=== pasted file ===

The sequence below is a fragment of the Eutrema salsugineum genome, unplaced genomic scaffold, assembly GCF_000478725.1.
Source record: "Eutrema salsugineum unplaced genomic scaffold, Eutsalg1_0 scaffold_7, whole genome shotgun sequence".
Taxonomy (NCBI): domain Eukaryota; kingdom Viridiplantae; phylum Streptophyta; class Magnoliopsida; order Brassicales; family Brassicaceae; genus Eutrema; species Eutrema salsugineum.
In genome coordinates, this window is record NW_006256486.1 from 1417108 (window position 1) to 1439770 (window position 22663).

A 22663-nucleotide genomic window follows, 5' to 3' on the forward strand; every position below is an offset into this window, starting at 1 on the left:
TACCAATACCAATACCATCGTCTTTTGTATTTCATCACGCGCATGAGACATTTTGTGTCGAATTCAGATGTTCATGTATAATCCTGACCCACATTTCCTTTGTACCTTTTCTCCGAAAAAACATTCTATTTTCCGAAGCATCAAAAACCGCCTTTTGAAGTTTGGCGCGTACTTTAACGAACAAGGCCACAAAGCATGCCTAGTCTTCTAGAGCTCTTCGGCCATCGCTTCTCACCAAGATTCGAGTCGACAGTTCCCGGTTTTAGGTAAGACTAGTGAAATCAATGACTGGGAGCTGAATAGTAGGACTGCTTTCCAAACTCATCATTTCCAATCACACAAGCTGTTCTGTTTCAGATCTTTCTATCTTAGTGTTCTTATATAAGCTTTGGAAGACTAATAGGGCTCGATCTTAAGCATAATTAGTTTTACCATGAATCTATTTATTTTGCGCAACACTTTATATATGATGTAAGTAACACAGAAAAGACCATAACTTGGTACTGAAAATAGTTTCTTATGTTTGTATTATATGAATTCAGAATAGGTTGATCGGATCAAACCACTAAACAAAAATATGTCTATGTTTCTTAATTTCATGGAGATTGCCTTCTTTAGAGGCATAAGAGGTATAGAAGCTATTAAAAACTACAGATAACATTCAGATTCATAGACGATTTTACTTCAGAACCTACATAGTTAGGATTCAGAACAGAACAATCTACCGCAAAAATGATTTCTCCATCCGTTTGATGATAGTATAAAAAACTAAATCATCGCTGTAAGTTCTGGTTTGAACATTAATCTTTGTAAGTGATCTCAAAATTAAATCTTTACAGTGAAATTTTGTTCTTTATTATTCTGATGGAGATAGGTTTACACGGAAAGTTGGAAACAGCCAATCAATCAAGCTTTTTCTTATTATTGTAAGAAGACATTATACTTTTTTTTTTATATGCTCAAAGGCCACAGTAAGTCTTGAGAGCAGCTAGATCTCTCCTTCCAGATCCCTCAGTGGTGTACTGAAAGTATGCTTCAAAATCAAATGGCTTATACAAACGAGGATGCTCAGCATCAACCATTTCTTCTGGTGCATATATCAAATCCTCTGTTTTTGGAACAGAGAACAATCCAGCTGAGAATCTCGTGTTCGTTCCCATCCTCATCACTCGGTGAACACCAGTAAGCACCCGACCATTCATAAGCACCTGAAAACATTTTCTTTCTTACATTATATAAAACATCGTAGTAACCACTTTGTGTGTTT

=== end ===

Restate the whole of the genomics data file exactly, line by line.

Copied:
The sequence below is a fragment of the Eutrema salsugineum genome, unplaced genomic scaffold, assembly GCF_000478725.1.
Source record: "Eutrema salsugineum unplaced genomic scaffold, Eutsalg1_0 scaffold_7, whole genome shotgun sequence".
Taxonomy (NCBI): domain Eukaryota; kingdom Viridiplantae; phylum Streptophyta; class Magnoliopsida; order Brassicales; family Brassicaceae; genus Eutrema; species Eutrema salsugineum.
In genome coordinates, this window is record NW_006256486.1 from 1417108 (window position 1) to 1439770 (window position 22663).

A 22663-nucleotide genomic window follows, 5' to 3' on the forward strand; every position below is an offset into this window, starting at 1 on the left:
TACCAATACCAATACCATCGTCTTTTGTATTTCATCACGCGCATGAGACATTTTGTGTCGAATTCAGATGTTCATGTATAATCCTGACCCACATTTCCTTTGTACCTTTTCTCCGAAAAAACATTCTATTTTCCGAAGCATCAAAAACCGCCTTTTGAAGTTTGGCGCGTACTTTAACGAACAAGGCCACAAAGCATGCCTAGTCTTCTAGAGCTCTTCGGCCATCGCTTCTCACCAAGATTCGAGTCGACAGTTCCCGGTTTTAGGTAAGACTAGTGAAATCAATGACTGGGAGCTGAATAGTAGGACTGCTTTCCAAACTCATCATTTCCAATCACACAAGCTGTTCTGTTTCAGATCTTTCTATCTTAGTGTTCTTATATAAGCTTTGGAAGACTAATAGGGCTCGATCTTAAGCATAATTAGTTTTACCATGAATCTATTTATTTTGCGCAACACTTTATATATGATGTAAGTAACACAGAAAAGACCATAACTTGGTACTGAAAATAGTTTCTTATGTTTGTATTATATGAATTCAGAATAGGTTGATCGGATCAAACCACTAAACAAAAATATGTCTATGTTTCTTAATTTCATGGAGATTGCCTTCTTTAGAGGCATAAGAGGTATAGAAGCTATTAAAAACTACAGATAACATTCAGATTCATAGACGATTTTACTTCAGAACCTACATAGTTAGGATTCAGAACAGAACAATCTACCGCAAAAATGATTTCTCCATCCGTTTGATGATAGTATAAAAAACTAAATCATCGCTGTAAGTTCTGGTTTGAACATTAATCTTTGTAAGTGATCTCAAAATTAAATCTTTACAGTGAAATTTTGTTCTTTATTATTCTGATGGAGATAGGTTTACACGGAAAGTTGGAAACAGCCAATCAATCAAGCTTTTTCTTATTATTGTAAGAAGACATTATACTTTTTTTTTTATATGCTCAAAGGCCACAGTAAGTCTTGAGAGCAGCTAGATCTCTCCTTCCAGATCCCTCAGTGGTGTACTGAAAGTATGCTTCAAAATCAAATGGCTTATACAAACGAGGATGCTCAGCATCAACCATTTCTTCTGGTGCATATATCAAATCCTCTGTTTTTGGAACAGAGAACAATCCAGCTGAGAATCTCGTGTTCGTTCCCATCCTCATCACTCGGTGAACACCAGTAAGCACCCGACCATTCATAAGCACCTGAAAACATTTTCTTTCTTACATTATATAAAACATCGTAGTAACCACTTTGTGTGTTT